In spite of that energy and perhaps because of it, I made a real connection with all of the talent.  I soon found myself at the home of Phil and Elena (Verne lived in their guest house) where they hosted well-attended and outrageous parties.  There was an impressive population of little people at these gatherings and as a result most of the average sized people spent the evening sitting on the floor or crawling about on their knees as a convenience and a courtesy.  It was immediately apparent that Verne had an ability to drink his weight in alcohol and, I feared, the inability not to.  Verne was born to an Amish family and raised in a secular home but by the time I met him he had clearly embarked on a personal Rumspringa of sorts that involved excess, particularly with alcohol and women, neither of which typically ended well.


Verne was a very, very sweet guy but his struggles and behavior eventually put Phil and Elena in a position where they were compelled to sever their professional relationship with him which was painful to witness as they had taken him into their home and were as much family as industry mentors.  I remember when I got a concerned call from Elena explaining that Verne had moved out and had a new team.  It wasn’t the typical Hollywood call to poison my relationship with a former client but rather a sweet, almost motherly intervention to let me know that Verne was drifting and needed people around him who cared for him. She encouraged me to continue working with his new team.  Shortly after this conversation I began to see the occasional news clip or reality show excerpt that exploited a very complex, troubled man in a way that made me uncomfortable.  Verne was a constant target for the press and the public and unlike most celebrities, at just 32 inches he didn’t have the luxury of creating some anonymity by cloaking his identity and was thus the subject to constant public scrutiny. I don’t pretend to know what his specific demons were nor the daily challenges he faced but based on our conversations I can only assume that his unique combination of social, physical, financial, artistic and personal challenges would be daunting for even the most well-adjusted person, in or out of the public eye.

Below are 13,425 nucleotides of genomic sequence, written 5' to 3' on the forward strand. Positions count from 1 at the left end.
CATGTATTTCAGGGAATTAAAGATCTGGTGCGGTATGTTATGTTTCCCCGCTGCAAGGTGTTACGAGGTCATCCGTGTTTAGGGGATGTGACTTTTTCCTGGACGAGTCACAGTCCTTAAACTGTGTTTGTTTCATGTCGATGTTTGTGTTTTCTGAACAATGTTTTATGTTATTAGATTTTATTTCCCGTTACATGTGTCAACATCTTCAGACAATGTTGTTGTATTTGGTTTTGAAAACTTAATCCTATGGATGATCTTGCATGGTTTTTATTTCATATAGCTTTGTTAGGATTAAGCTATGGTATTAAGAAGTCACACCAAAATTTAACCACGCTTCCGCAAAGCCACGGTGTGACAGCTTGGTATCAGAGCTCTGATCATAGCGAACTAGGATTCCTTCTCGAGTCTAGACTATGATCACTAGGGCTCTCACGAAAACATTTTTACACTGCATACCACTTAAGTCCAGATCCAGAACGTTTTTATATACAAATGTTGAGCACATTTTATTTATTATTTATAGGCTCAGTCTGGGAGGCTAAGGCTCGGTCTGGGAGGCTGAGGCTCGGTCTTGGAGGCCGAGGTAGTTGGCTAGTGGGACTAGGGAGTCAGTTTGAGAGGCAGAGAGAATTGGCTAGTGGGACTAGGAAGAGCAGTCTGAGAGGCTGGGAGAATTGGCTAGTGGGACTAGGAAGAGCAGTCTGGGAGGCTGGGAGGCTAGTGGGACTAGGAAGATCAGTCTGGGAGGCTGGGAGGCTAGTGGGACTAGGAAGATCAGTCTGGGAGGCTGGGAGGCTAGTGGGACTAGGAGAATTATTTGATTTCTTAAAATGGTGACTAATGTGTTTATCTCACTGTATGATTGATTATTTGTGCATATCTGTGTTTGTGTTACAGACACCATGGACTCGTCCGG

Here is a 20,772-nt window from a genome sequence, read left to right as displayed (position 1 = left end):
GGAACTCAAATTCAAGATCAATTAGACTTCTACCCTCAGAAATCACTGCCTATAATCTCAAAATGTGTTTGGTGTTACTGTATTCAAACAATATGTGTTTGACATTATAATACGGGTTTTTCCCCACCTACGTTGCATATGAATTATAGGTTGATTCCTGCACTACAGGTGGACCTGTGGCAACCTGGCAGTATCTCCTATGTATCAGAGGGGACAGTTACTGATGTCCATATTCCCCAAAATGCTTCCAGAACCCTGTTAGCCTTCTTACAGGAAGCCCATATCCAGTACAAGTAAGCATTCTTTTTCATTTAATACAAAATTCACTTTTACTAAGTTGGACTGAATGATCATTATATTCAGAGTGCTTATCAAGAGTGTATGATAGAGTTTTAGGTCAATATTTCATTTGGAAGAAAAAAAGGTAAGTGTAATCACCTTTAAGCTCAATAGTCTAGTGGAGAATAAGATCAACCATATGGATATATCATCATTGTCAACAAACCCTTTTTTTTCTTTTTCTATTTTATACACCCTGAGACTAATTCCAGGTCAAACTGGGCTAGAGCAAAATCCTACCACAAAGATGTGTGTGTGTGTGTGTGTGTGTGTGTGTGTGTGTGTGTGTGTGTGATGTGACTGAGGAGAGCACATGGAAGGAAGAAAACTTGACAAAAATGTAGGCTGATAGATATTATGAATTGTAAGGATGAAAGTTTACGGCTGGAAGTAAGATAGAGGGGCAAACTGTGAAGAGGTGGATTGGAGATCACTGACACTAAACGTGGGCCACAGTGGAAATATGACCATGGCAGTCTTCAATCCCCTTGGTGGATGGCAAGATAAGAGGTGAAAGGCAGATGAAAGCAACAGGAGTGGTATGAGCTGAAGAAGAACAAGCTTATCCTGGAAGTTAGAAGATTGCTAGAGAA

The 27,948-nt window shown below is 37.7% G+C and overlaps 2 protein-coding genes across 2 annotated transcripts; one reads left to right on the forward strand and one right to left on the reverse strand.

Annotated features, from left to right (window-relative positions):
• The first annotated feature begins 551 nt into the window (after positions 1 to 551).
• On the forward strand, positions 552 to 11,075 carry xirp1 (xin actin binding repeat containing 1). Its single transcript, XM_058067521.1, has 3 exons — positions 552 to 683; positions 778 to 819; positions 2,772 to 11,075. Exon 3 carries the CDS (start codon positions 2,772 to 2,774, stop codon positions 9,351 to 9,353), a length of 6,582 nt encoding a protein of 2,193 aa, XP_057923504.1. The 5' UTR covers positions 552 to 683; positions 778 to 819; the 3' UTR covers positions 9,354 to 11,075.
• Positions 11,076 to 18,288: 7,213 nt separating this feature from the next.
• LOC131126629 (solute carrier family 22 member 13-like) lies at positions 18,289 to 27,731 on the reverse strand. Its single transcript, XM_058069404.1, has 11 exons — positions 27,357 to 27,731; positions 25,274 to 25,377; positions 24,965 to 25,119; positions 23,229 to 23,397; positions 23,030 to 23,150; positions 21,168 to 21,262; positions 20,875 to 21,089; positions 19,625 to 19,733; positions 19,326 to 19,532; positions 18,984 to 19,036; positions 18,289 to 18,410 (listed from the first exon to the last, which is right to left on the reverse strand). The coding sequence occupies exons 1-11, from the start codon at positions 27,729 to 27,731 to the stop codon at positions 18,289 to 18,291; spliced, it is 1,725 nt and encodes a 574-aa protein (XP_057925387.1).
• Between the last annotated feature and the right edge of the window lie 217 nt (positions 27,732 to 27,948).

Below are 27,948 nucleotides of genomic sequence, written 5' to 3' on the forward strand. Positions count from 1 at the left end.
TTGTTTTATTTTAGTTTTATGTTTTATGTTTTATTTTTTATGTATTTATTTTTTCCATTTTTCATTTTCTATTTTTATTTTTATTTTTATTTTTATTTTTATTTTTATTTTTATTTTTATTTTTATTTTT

I maintained relationships with both Verne and his former team and continued to work with Verne on several projects over the years, most were commercial ventures to advertise a movie or product but some were personal projects where I would have an idea and, to his credit, he was always eager to collaborate.


The last job I shot with Verne just a couple of years ago required we meet at his home for wardrobe fittings and meetings.  He lived in a modest home in the San Fernando Valley that displayed a few of the trappings one would expect from a successful actor - photos of himself on set with megastars, props from Star Wars and Harry Potter, one of Angus Young’s signature SG guitars (AC/DC was his favorite band), etc. 

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I had not seen him nor worked with him in a couple of years and immediately noticed a change in his behavior.  At our first scheduled meeting he forgot and stood us up.  We rescheduled and the next time he was sleeping but eventually made it to he door and was very low key and reserved. He was responsive and sober but lacked the enthusiasm and personality I had come to know.  I got the feeling that this print campaign, which he could have just “phoned-in”, was about the biggest thing to happen to him in a while even though he couldn’t really get excited about it.  I was concerned. He was listless and seemed depressed but the day fo the shoot he was the consummate professional and went above and beyond by not only putting in a long, energetic day but taking the time to pose with the clients and their family members after the shoot.


In an effort to focus on Verne rather than his stature I tried to photograph him on seamless whenever I could to remove him from spacial comparison and make his size irrelevant to the things around him.  Verne was a special man even without his notable height.  He worked harder at his craft than most people realize and was a witty, kind and very caring individual who will be sadly missed by those who knew him.